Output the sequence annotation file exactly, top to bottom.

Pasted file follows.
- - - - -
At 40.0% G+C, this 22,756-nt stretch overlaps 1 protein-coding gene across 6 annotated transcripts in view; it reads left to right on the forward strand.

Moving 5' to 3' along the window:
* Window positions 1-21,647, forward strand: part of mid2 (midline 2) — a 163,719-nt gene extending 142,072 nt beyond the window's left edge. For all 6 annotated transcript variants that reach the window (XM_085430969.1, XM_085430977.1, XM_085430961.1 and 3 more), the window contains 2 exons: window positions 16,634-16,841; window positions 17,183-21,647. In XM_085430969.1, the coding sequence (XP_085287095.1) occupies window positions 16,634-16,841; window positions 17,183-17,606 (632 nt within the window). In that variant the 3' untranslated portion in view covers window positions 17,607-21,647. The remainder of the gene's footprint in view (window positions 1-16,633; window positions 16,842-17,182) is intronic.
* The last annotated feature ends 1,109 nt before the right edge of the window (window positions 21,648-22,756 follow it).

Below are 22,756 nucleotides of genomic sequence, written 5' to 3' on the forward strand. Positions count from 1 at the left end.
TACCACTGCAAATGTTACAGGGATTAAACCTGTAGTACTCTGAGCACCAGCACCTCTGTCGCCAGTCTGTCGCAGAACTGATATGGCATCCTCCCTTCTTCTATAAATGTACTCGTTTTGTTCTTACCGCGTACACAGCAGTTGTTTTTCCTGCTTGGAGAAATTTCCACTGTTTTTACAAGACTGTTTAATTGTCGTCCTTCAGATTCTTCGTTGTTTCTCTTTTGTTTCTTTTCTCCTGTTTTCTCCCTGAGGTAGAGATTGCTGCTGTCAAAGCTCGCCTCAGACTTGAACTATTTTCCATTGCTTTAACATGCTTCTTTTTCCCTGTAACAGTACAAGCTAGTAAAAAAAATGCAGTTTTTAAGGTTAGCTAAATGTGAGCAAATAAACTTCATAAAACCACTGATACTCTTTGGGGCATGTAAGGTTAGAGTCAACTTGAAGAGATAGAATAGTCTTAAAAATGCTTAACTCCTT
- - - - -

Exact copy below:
At 40.0% G+C, this 22,756-nt stretch overlaps 1 protein-coding gene across 6 annotated transcripts in view; it reads left to right on the forward strand.

Moving 5' to 3' along the window:
* Window positions 1-21,647, forward strand: part of mid2 (midline 2) — a 163,719-nt gene extending 142,072 nt beyond the window's left edge. For all 6 annotated transcript variants that reach the window (XM_085430969.1, XM_085430977.1, XM_085430961.1 and 3 more), the window contains 2 exons: window positions 16,634-16,841; window positions 17,183-21,647. In XM_085430969.1, the coding sequence (XP_085287095.1) occupies window positions 16,634-16,841; window positions 17,183-17,606 (632 nt within the window). In that variant the 3' untranslated portion in view covers window positions 17,607-21,647. The remainder of the gene's footprint in view (window positions 1-16,633; window positions 16,842-17,182) is intronic.
* The last annotated feature ends 1,109 nt before the right edge of the window (window positions 21,648-22,756 follow it).

Below are 22,756 nucleotides of genomic sequence, written 5' to 3' on the forward strand. Positions count from 1 at the left end.
TACCACTGCAAATGTTACAGGGATTAAACCTGTAGTACTCTGAGCACCAGCACCTCTGTCGCCAGTCTGTCGCAGAACTGATATGGCATCCTCCCTTCTTCTATAAATGTACTCGTTTTGTTCTTACCGCGTACACAGCAGTTGTTTTTCCTGCTTGGAGAAATTTCCACTGTTTTTACAAGACTGTTTAATTGTCGTCCTTCAGATTCTTCGTTGTTTCTCTTTTGTTTCTTTTCTCCTGTTTTCTCCCTGAGGTAGAGATTGCTGCTGTCAAAGCTCGCCTCAGACTTGAACTATTTTCCATTGCTTTAACATGCTTCTTTTTCCCTGTAACAGTACAAGCTAGTAAAAAAAATGCAGTTTTTAAGGTTAGCTAAATGTGAGCAAATAAACTTCATAAAACCACTGATACTCTTTGGGGCATGTAAGGTTAGAGTCAACTTGAAGAGATAGAATAGTCTTAAAAATGCTTAACTCCTT